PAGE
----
Wednesday, November 24, 2010

On PJ O'Rourke

Ian Dunt broadly approves.

http://www.politics.co.uk/reviews/culture-media-and-sport/review-p-j-o-rourke-at-intelligence-squared-$21385811.htm

But given the quality of his reasoning, I wonder whether O'Rourke is glad of this.

For example, Dunt writes:

'Ultimately "entitlements" [why the scare quotes?] like free [now 'free' deserves inverted commas] healthcare for all maximise freedom because health is the prerequisite for all other freedoms'.

Blimey.

Not only does this circular little rejoinder sidestep rather than, as intended, confront O'Rourke's distinction between 'gimme' rights and 'get out of here rights', it begs questions which make a mockery of it.

For starters, is health the prerequisite for freedoms or does it maximise freedom? For they are not the same thing at all: freedom is an absolute value. It is incapable of being maximised. On the other hand, if I have no access to a car, my ability (which is what Dunt calls 'freedoms') to participate in the Paris-Dakar rally is non-existant.

Second, does having a cold limit my freedom? Obviously not. Having Alzheimer's might diminish my abilities, but there's little contemporary medical science can do about that anyway, and healthcare free at the point of demand, such as the NHS, tends only to say, 'Sorry, the best drugs are too expensive'. So much for healthcare entitlements maximising freedom. Or abilities.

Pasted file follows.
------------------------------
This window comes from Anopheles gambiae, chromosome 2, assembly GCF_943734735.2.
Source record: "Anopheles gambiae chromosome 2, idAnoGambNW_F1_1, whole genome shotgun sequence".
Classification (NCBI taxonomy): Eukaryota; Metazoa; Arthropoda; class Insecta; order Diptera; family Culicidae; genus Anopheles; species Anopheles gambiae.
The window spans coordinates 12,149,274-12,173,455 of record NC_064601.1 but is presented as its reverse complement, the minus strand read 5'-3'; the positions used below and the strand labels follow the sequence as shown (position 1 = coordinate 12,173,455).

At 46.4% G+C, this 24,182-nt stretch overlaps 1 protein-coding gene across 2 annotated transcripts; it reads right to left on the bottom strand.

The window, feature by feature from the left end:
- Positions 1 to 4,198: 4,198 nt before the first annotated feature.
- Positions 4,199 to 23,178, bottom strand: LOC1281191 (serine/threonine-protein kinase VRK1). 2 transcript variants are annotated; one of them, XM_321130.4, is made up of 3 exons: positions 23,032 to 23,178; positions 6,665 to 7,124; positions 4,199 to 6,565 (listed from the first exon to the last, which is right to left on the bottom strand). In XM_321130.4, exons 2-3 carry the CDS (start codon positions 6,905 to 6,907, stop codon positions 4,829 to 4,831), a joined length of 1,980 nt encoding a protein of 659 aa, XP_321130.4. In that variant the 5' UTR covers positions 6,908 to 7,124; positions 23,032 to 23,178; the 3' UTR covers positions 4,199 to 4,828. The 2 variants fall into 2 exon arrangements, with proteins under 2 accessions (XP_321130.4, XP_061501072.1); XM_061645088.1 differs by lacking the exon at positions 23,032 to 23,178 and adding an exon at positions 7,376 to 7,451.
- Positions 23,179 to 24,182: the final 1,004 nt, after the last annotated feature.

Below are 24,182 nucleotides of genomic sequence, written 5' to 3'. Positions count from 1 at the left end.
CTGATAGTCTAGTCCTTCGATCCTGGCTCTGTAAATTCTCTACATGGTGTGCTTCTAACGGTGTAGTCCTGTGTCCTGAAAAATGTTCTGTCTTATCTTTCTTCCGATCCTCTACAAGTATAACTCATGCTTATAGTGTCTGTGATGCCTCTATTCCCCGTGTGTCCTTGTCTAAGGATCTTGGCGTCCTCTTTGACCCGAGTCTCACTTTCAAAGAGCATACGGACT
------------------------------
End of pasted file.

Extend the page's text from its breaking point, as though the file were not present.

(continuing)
Third, excessive drinking will damage my health. Is excessive drinking an enemy of freedom? Seriously? Is it not in fact an exercise of freedom, albeit a poor choice, which may ultimately diminish me?

In short, Dunt seems incapable of distinguishing the absence of others' coercion (ie freedom) from factors inhering to us as individuals which may prevent us reaching our full potential (ie disabilities). 'Free' healthcare may assist us in overcoming disabilities, but only at the expense of our freedom.

He goes on:

'Similarly universal free education allows people to assess choices. There is no real freedom under ignorance'.

Put aside the deplorable quality of universal 'free' [my scare quotes, as before, because of course someone has to pay for it] education, particularly by comparison with its voluntary predecessors, is he really suggesting no one ever made good choices before universal free education was introduced in the 1870s? Is the philosophers' State of Nature, then, a tyranny? The logical reductio of this claim is just this: the absence of coercion (ie liberty) is tyranny when combined with an absence of reading and writing! At the very least, Dunt's conception of tyranny would surprise a free-thinker in present-day North Korea.

And then there's this:

'There is also, I would have thought, a strict minimal benchmark of material possession, under which political freedoms become irrelevant. After all, what use is the right to privacy if you have to sleep on the streets?'

In point of fact I should think rough sleepers would welcome a bit of privacy on their chosen doorsteps, but I'm no expert on the matter. In any case, is Dunt saying that mediaeval peasants should not in principle have been freed from serfdom? Jaysus! On that analysis, a man living in what passes for poverty in 2010 Britain should be indentured to, what...? the state?

If he's on welfare, one might say he already is.

Dunt's case, then, is that if you are poor you have no wish to be free. How odiously condescending.

0 Comments:

Post a Comment

Links to this post:

Create a Link

<< Home